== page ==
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8744

I was wrong. You were right. I confess. How could I have been so stupid?

After much deliberation, I concede, with humility that, on an hourly basis, I do indeed make more than the guy slapping my burrito together at Taco Bell by a tiny but never-the-less statistically significant margin.

Those nice fellows assembling my Gordito are so pwned!
 
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Faebinder

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Are we adding overtime or not?

lets say interns make 43k a year... 49 work weeks (okay 50 in some cases but 49 is usually the case).

So lets say 65 hours work per week. Well the 25 hours extra are technically overtime.. so 1.5 times. So 77.5 regular hours.

$11.3 per hour.

Not as low as taco bell... In my region, interns get 41.5k and taco bell people get 8 per hour. So $10.9 per hour for interns and that is still 3 dollars higher.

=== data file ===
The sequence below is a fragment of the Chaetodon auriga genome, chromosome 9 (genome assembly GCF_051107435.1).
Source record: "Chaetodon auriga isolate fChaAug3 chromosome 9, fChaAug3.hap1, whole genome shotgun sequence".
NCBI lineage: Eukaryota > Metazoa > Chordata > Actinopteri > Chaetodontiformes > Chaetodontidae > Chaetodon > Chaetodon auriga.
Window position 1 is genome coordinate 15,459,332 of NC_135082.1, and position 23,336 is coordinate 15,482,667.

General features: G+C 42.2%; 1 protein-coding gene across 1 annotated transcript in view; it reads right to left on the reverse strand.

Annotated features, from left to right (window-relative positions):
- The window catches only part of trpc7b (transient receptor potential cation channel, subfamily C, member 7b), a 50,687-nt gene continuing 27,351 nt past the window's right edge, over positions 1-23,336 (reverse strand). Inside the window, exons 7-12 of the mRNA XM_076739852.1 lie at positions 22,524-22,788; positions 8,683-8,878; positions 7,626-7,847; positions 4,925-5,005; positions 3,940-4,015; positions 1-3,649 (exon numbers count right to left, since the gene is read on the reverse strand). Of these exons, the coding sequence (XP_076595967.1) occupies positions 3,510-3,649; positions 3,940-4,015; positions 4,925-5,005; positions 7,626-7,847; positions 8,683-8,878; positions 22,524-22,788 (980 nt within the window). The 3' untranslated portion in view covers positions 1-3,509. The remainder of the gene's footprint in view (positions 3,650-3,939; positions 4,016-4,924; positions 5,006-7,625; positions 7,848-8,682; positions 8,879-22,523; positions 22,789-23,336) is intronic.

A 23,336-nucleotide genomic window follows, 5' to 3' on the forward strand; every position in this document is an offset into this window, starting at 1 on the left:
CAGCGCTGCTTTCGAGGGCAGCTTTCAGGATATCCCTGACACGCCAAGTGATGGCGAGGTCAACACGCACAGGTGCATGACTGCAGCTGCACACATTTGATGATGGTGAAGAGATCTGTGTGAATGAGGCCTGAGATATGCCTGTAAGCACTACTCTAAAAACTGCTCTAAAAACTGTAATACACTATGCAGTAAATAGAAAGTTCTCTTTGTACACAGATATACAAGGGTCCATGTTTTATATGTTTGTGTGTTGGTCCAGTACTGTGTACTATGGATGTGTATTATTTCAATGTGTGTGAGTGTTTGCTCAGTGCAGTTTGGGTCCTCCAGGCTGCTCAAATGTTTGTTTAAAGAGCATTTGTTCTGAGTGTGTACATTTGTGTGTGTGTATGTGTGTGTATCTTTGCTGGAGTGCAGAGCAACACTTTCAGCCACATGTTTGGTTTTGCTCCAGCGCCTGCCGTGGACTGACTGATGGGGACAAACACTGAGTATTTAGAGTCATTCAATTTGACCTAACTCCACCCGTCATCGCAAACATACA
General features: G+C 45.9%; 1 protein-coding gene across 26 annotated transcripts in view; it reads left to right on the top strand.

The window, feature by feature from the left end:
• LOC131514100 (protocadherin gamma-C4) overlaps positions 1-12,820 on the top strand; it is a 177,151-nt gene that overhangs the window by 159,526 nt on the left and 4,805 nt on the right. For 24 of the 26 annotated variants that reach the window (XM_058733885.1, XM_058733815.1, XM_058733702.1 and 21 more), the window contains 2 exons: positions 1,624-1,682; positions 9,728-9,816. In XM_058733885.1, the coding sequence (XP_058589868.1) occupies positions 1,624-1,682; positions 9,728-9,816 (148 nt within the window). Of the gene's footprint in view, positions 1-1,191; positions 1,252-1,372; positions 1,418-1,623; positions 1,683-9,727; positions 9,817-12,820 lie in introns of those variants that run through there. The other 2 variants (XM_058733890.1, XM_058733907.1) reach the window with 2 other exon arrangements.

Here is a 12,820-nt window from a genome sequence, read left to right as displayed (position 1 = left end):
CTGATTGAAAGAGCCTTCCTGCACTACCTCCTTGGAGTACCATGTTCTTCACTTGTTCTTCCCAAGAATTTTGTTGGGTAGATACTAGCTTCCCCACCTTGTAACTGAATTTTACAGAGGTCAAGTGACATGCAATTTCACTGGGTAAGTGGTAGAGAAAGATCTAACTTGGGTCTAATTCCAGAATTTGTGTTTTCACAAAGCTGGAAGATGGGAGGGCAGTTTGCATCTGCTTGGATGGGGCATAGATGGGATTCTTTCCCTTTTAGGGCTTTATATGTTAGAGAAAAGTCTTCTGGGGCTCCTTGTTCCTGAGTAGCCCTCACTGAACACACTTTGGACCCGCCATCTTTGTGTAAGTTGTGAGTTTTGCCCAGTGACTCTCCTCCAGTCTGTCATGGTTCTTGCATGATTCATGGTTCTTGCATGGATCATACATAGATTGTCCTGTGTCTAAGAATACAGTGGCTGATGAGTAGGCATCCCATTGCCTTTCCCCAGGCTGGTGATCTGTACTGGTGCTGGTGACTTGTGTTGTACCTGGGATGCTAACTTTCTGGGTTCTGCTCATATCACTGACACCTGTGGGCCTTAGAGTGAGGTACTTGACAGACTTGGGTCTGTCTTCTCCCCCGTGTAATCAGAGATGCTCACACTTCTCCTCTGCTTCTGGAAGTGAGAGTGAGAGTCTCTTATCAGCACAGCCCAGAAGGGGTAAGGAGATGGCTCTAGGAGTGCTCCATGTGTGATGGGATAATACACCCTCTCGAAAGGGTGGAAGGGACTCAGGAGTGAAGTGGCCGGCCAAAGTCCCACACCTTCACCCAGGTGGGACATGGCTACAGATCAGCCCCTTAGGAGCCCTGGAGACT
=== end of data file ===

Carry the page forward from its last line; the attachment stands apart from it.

I would like to say we arent minimum wage yes...

And no, I wouldn't feel half as bad if i was without loans that impact every time I wanted to buy a car, rent an appartment, buy a house, apply to a credit card, subsidize a computer....

Add the marriage and the kids factor.. it becomes awful considering you are not working 40 hours and dont have time to do house work or pick up the kids a lot of times... so you are depending on a partner to do it, which means they cant work else you will have to pay someone to do it.

Honestly, it's no surprise that docs have high divorce rates... who can afford to stay married in residency without some seriously understanding and committed spouse.
 

Mman

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When I was a medical student on a surgery rotation cranking out 120 hours a week for the low, low price of $2,000 tuition a month I tried to work out that math and just ended up depressed before I figured out at what rate I was going into debt.
 

DrNick2006

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Thus far in my intern year thanks to my duty hour log I know I have worked 2280 hours and have made before taxes 26875 for a hourly rate of 11.78. If you want to consider anything over 40 hours "time and a half" of my hourly rate than on average I worked 65 hours a week since starting residency,

thus 26875/{[2280 *4/6.5 ]+ [1.5(2280 2.5/6.5)]} = 9.89 per hour
 

Faebinder